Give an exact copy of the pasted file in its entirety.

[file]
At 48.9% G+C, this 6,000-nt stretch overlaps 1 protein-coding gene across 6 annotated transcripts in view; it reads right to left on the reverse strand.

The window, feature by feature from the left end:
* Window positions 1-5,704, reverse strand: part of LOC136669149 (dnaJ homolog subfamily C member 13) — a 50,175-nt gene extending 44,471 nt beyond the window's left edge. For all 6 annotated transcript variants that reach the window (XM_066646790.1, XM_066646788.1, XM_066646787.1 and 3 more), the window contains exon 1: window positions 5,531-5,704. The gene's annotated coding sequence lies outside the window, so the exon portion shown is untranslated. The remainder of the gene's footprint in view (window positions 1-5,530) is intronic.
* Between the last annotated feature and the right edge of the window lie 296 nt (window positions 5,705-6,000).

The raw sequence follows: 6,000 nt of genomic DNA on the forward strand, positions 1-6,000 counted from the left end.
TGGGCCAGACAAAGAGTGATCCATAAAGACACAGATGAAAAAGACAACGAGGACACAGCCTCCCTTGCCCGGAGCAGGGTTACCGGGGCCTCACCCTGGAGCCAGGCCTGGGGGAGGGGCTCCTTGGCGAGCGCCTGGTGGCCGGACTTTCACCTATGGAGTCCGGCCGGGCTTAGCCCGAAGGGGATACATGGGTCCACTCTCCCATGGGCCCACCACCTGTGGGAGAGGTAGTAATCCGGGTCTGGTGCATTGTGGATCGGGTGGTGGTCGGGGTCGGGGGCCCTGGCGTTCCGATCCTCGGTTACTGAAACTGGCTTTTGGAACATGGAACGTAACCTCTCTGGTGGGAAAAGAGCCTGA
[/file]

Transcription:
At 48.9% G+C, this 6,000-nt stretch overlaps 1 protein-coding gene across 6 annotated transcripts in view; it reads right to left on the reverse strand.

The window, feature by feature from the left end:
* Window positions 1-5,704, reverse strand: part of LOC136669149 (dnaJ homolog subfamily C member 13) — a 50,175-nt gene extending 44,471 nt beyond the window's left edge. For all 6 annotated transcript variants that reach the window (XM_066646790.1, XM_066646788.1, XM_066646787.1 and 3 more), the window contains exon 1: window positions 5,531-5,704. The gene's annotated coding sequence lies outside the window, so the exon portion shown is untranslated. The remainder of the gene's footprint in view (window positions 1-5,530) is intronic.
* Between the last annotated feature and the right edge of the window lie 296 nt (window positions 5,705-6,000).

The raw sequence follows: 6,000 nt of genomic DNA on the forward strand, positions 1-6,000 counted from the left end.
TGGGCCAGACAAAGAGTGATCCATAAAGACACAGATGAAAAAGACAACGAGGACACAGCCTCCCTTGCCCGGAGCAGGGTTACCGGGGCCTCACCCTGGAGCCAGGCCTGGGGGAGGGGCTCCTTGGCGAGCGCCTGGTGGCCGGACTTTCACCTATGGAGTCCGGCCGGGCTTAGCCCGAAGGGGATACATGGGTCCACTCTCCCATGGGCCCACCACCTGTGGGAGAGGTAGTAATCCGGGTCTGGTGCATTGTGGATCGGGTGGTGGTCGGGGTCGGGGGCCCTGGCGTTCCGATCCTCGGTTACTGAAACTGGCTTTTGGAACATGGAACGTAACCTCTCTGGTGGGAAAAGAGCCTGA